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Project evokes memories of colorful history


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Long-retired Columbus police officers Fred Yentz and Cleon Sweeney remember when Jackson Street was last open to through traffic between First and Eighth streets.

“It was a lot more lively in those days,” Sweeney said of the period before 1971.

That’s when the road was closed between Third and Fourth streets for construction of the Courthouse Center, later to be renamed the Commons Mall.

“We spent a lot of our time arresting drunks and breaking up fights in the taverns,” Sweeney said.

When Jackson Street is reopened to through traffic in the next few weeks, there will be nothing to remind longtime residents of the old days, certainly not in the block that has been closed to traffic for the past 41 years.

Long gone have been once-familiar spots such as the Sportsman Bar and the Indiana and Davis taverns, which were nestled together in the 300 block of Jackson Street.

They weren’t lacking for neighbors. Four other bars or taverns lined the street to the north — bringing the total from First to Eighth to seven. Those other bars also went the way of progress years ago.

Although there were an unusually high number of drinking establishments on the pre-1971 Jackson Street, the thoroughfare was actually a mix of houses, hotels, gas stations, car dealerships and assorted retail businesses for the first seven decades of the 20th century.

In some respects, Jackson Street was the border between two towns, a territorial line that fell somewhere between it and its neighbor to the East, Washington Street.

“The difference between Washington and Jackson streets was night and day,” said Yentz, who later in his police career served as police chief. “We had to do most of our patrols on foot, and most of our activity was on Jackson Street and its alleys.”

Sweeney recalled that officers sometimes would venture onto Washington Street but usually only on weekends.

“That was in a time when a lot of the farmers would come into town on the weekends and gather on the sidewalks in front of the stores on Washington Street just to visit with each other,” he said. “The merchants would complain that customers couldn’t get into their stores because there were crowds blocking the entrances, and we’d have to go in and ask people to move. We dealt with a lot different problems on Jackson Street.”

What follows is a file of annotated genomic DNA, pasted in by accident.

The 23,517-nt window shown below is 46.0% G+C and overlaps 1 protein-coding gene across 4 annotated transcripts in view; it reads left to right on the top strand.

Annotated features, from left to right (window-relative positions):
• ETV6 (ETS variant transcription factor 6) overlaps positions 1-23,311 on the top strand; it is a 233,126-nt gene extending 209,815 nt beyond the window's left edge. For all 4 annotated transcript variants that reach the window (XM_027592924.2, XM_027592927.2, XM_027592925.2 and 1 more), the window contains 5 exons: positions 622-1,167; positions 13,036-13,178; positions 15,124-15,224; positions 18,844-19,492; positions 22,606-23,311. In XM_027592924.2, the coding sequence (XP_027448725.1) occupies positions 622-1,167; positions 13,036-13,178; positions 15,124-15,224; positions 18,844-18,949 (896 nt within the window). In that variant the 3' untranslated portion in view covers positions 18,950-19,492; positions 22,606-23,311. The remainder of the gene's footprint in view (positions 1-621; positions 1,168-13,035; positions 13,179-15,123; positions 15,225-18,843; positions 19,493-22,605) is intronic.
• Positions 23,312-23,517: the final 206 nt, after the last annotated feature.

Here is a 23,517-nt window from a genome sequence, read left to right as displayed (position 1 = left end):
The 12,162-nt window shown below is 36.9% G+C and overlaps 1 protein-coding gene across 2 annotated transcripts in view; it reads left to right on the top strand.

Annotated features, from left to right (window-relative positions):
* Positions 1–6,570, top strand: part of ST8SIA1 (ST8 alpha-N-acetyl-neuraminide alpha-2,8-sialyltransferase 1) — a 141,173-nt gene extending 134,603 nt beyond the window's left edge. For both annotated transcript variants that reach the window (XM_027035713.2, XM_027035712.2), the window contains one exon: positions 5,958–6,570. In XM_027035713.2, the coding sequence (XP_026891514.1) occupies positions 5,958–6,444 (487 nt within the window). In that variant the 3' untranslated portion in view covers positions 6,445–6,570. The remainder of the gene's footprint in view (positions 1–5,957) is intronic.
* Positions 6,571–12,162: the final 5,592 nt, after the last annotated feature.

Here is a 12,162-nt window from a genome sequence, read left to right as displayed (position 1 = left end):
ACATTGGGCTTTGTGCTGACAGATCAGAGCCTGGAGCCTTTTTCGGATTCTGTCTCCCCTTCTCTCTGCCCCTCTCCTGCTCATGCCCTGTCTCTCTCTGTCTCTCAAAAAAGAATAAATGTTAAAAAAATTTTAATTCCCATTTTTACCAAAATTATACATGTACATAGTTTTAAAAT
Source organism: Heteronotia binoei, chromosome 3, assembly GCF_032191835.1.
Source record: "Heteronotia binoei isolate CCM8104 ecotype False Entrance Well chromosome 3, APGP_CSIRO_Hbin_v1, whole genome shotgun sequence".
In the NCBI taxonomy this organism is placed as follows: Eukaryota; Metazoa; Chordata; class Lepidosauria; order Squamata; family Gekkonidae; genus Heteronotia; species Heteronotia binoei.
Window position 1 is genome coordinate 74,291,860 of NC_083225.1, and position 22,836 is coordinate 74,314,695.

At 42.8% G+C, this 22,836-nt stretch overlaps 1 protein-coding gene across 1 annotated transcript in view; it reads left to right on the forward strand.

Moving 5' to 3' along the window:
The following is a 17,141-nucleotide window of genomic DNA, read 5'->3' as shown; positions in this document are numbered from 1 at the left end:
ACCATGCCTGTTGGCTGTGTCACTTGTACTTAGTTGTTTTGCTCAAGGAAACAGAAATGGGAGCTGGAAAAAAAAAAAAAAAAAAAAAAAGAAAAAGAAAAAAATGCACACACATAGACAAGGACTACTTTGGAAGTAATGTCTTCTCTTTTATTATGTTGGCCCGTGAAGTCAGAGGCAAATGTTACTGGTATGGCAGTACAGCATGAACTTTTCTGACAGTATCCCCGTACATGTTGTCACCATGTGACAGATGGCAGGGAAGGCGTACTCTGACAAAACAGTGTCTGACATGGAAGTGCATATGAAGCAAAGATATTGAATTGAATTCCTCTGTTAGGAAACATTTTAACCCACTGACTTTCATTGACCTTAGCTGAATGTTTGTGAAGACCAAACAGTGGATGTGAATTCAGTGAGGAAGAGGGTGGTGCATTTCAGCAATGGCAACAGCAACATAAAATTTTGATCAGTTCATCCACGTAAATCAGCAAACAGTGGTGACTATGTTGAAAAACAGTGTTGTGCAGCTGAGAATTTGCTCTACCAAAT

Sweeney remembered one difficult arrest he had to make outside a Jackson Street bar.

“There was this one fellow who was drunk and making a disturbance,” he said. “He was a lot bigger then me, and I had a devil of a time getting him under control.

“I finally was able to get handcuffs on him, but they were on one hand and one leg. That’s how I had to bring him into the jail.”

While acknowledging the problems they had to deal with on Jackson Street, both former officers said there were good qualities about most of those who lived, worked and relaxed on Jackson Street.

“You have to realize that Jackson Street wasn’t all that far from Death Valley,” Yentz said, referring to a downtrodden area — literally on the other side of railroad tracks — which in the early 1960s was cleared and converted into what today is Mill Race Park. “A lot of Death Valley simply spilled onto Jackson Street.”

In fact, that area was identified as one of several blighted areas in the city that needed to be removed. The city began taking steps in that direction in the late 1950s, and in 1961 a redevelopment commission was created to address some of the issues.

At the same time, the downtown area was beginning to experience an exodus of retail merchants. One of the main missions of the redevelopment commission was to develop a plan to stop that exodus. Central to that mission was a project that was called the “super block,” the development of a large, enclosed downtown shopping center.

“Super block was the integral element in the redevelopment project,” said Ben Bush, who served on the commission in the 1960s. “It was viewed as an opportunity to keep a strong retail presence in the downtown.”

To accomplish that, major changes had to be made, including razing of numerous buildings in an area bordered by Third, Fourth, Washington and Brown streets. A continuous mall originally named Courthouse Center filled the space, effectively shutting off Jackson Street traffic between Third and Fourth streets.

Among the first buildings to go were those housing the Davis and Indiana taverns and the Sportsman Bar. Eventually after construction of the mall got under way, the taverns on Jackson Street to the north and most of their neighboring buildings were emptied.

“I’m sure that the

redevelopment project was responsible in part for changing Jackson Street,” Sweeney said. “But actually, Jackson Street really began to change when Interstate 65 was opened in the early 1960s and the traffic that had been routed through the downtown was diverted to the west.”

In the years that followed the closing of Jackson Street between Third and Fourth, the area to the north became an avenue of parking lots on the east side.

The soon-to-be-reopened stretch of Jackson Street between Third and Fourth streets already is sided with two Cummins office buildings to the east and the Indiana University Center for Art and Design and Yes Cinema on the west.

Life is returning to Jackson Street, but it’s unlikely it’ll ever rival the “lively” atmosphere of the years before 1971.

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